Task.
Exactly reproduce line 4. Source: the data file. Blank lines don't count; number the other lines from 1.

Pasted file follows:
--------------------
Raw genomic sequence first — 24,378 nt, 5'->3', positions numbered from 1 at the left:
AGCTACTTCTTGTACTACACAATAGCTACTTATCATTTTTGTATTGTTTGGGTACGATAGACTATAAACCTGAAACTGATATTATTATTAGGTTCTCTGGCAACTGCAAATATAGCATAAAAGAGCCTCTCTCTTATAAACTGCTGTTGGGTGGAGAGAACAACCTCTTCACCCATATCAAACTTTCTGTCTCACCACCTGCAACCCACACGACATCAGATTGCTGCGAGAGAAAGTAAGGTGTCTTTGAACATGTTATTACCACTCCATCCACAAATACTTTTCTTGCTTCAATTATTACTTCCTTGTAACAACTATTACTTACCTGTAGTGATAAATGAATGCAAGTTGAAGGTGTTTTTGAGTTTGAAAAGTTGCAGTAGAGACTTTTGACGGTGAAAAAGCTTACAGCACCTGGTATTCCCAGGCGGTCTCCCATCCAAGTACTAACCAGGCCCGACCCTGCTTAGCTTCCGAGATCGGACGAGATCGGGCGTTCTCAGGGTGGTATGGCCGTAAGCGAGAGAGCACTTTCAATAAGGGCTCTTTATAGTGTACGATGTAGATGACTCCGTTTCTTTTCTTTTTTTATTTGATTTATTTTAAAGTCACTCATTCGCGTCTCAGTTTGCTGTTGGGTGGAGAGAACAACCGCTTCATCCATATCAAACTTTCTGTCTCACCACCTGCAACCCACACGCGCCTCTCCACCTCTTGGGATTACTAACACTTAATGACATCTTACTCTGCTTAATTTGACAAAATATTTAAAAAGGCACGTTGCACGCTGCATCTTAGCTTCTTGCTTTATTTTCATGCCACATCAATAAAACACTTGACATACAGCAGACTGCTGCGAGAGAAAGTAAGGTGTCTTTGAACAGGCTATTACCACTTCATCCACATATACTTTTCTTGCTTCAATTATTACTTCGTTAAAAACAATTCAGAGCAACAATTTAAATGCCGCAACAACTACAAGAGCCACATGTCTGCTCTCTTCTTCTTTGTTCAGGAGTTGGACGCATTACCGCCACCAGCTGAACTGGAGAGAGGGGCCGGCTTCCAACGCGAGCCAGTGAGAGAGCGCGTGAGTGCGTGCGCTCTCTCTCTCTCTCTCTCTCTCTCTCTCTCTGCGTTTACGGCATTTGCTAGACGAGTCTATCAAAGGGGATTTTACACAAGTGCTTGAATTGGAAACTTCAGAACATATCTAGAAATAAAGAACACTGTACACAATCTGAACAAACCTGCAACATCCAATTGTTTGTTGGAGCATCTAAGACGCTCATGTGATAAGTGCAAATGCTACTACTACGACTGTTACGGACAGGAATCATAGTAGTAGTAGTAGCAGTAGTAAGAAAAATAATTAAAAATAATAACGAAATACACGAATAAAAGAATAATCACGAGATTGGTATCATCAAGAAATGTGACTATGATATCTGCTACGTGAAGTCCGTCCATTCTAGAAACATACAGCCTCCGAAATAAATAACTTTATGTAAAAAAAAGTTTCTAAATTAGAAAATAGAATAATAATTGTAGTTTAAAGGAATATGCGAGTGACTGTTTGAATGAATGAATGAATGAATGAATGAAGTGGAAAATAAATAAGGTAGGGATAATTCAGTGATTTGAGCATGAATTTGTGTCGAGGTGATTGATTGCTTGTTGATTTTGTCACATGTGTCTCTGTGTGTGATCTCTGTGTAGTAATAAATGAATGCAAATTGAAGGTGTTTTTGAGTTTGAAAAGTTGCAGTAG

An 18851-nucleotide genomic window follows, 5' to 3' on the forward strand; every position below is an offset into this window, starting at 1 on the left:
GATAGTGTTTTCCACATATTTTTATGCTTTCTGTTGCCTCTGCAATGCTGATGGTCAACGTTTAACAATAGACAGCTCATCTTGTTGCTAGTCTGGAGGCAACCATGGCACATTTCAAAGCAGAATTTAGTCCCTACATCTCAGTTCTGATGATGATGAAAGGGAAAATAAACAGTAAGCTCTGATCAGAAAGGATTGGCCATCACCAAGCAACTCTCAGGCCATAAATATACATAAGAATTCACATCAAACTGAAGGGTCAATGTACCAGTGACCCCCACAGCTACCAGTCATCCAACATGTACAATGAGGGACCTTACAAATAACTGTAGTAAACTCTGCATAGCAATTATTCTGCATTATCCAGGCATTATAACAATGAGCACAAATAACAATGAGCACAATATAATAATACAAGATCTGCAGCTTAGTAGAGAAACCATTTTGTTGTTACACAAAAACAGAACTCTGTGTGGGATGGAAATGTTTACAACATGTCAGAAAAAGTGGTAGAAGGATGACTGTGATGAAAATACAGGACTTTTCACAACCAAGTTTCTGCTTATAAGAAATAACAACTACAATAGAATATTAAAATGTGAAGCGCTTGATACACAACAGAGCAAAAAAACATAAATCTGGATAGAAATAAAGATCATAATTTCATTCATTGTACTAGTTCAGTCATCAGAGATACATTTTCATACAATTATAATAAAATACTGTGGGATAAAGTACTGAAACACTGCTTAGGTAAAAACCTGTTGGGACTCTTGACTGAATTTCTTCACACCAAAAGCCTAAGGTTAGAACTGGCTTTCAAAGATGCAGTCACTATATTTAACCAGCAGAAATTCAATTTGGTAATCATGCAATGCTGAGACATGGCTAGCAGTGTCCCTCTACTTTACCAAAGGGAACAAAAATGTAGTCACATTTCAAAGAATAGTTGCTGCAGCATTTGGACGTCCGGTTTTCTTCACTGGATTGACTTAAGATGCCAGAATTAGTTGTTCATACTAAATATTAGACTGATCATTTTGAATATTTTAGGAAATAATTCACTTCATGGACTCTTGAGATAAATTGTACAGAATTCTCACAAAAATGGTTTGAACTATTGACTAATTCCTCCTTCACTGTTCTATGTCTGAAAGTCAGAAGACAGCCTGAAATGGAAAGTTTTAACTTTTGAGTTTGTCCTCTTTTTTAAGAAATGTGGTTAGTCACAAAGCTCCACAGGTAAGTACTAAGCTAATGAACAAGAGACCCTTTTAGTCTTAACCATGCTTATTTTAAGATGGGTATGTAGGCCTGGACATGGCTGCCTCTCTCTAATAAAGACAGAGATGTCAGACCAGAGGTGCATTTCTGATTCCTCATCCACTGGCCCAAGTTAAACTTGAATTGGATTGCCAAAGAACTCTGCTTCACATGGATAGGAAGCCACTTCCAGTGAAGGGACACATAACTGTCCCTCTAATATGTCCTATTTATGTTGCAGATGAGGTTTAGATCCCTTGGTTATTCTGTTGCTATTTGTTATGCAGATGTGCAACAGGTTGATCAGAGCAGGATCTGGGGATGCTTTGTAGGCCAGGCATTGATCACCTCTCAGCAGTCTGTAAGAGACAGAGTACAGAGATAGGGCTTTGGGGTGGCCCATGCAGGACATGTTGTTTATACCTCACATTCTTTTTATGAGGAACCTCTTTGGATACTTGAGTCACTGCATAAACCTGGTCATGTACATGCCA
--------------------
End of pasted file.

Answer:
GATAGTGTTTTCCACATATTTTTATGCTTTCTGTTGCCTCTGCAATGCTGATGGTCAACGTTTAACAATAGACAGCTCATCTTGTTGCTAGTCTGGAGGCAACCATGGCACATTTCAAAGCAGAATTTAGTCCCTACATCTCAGTTCTGATGATGATGAAAGGGAAAATAAACAGTAAGCTCTGATCAGAAAGGATTGGCCATCACCAAGCAACTCTCAGGCCATAAATATACATAAGAATTCACATCAAACTGAAGGGTCAATGTACCAGTGACCCCCACAGCTACCAGTCATCCAACATGTACAATGAGGGACCTTACAAATAACTGTAGTAAACTCTGCATAGCAATTATTCTGCATTATCCAGGCATTATAACAATGAGCACAAATAACAATGAGCACAATATAATAATACAAGATCTGCAGCTTAGTAGAGAAACCATTTTGTTGTTACACAAAAACAGAACTCTGTGTGGGATGGAAATGTTTACAACATGTCAGAAAAAGTGGTAGAAGGATGACTGTGATGAAAATACAGGACTTTTCACAACCAAGTTTCTGCTTATAAGAAATAACAACTACAATAGAATATTAAAATGTGAAGCGCTTGATACACAACAGAGCAAAAAAACATAAATCTGGATAGAAATAAAGATCATAATTTCATTCATTGTACTAGTTCAGTCATCAGAGATACATTTTCATACAATTATAATAAAATACTGTGGGATAAAGTACTGAAACACTGCTTAGGTAAAAACCTGTTGGGACTCTTGACTGAATTTCTTCACACCAAAAGCCTAAGGTTAGAACTGGCTTTCAAAGATGCAGTCACTATATTTAACCAGCAGAAATTCAATTTGGTAATCATGCAATGCTGAGACATGGCTAGCAGTGTCCCTCTACTTTACCAAAGGGAACAAAAATGTAGTCACATTTCAAAGAATAGTTGCTGCAGCATTTGGACGTCCGGTTTTCTTCACTGGATTGACTTAAGATGCCAGAATTAGTTGTTCATACTAAATATTAGACTGATCATTTTGAATATTTTAGGAAATAATTCACTTCATGGACTCTTGAGATAAATTGTACAGAATTCTCACAAAAATGGTTTGAACTATTGACTAATTCCTCCTTCACTGTTCTATGTCTGAAAGTCAGAAGACAGCCTGAAATGGAAAGTTTTAACTTTTGAGTTTGTCCTCTTTTTTAAGAAATGTGGTTAGTCACAAAGCTCCACAGGTAAGTACTAAGCTAATGAACAAGAGACCCTTTTAGTCTTAACCATGCTTATTTTAAGATGGGTATGTAGGCCTGGACATGGCTGCCTCTCTCTAATAAAGACAGAGATGTCAGACCAGAGGTGCATTTCTGATTCCTCATCCACTGGCCCAAGTTAAACTTGAATTGGATTGCCAAAGAACTCTGCTTCACATGGATAGGAAGCCACTTCCAGTGAAGGGACACATAACTGTCCCTCTAATATGTCCTATTTATGTTGCAGATGAGGTTTAGATCCCTTGGTTATTCTGTTGCTATTTGTTATGCAGATGTGCAACAGGTTGATCAGAGCAGGATCTGGGGATGCTTTGTAGGCCAGGCATTGATCACCTCTCAGCAGTCTGTAAGAGACAGAGTACAGAGATAGGGCTTTGGGGTGGCCCATGCAGGACATGTTGTTTATACCTCACATTCTTTTTATGAGGAACCTCTTTGGATACTTGAGTCACTGCATAAACCTGGTCATGTACATGCCA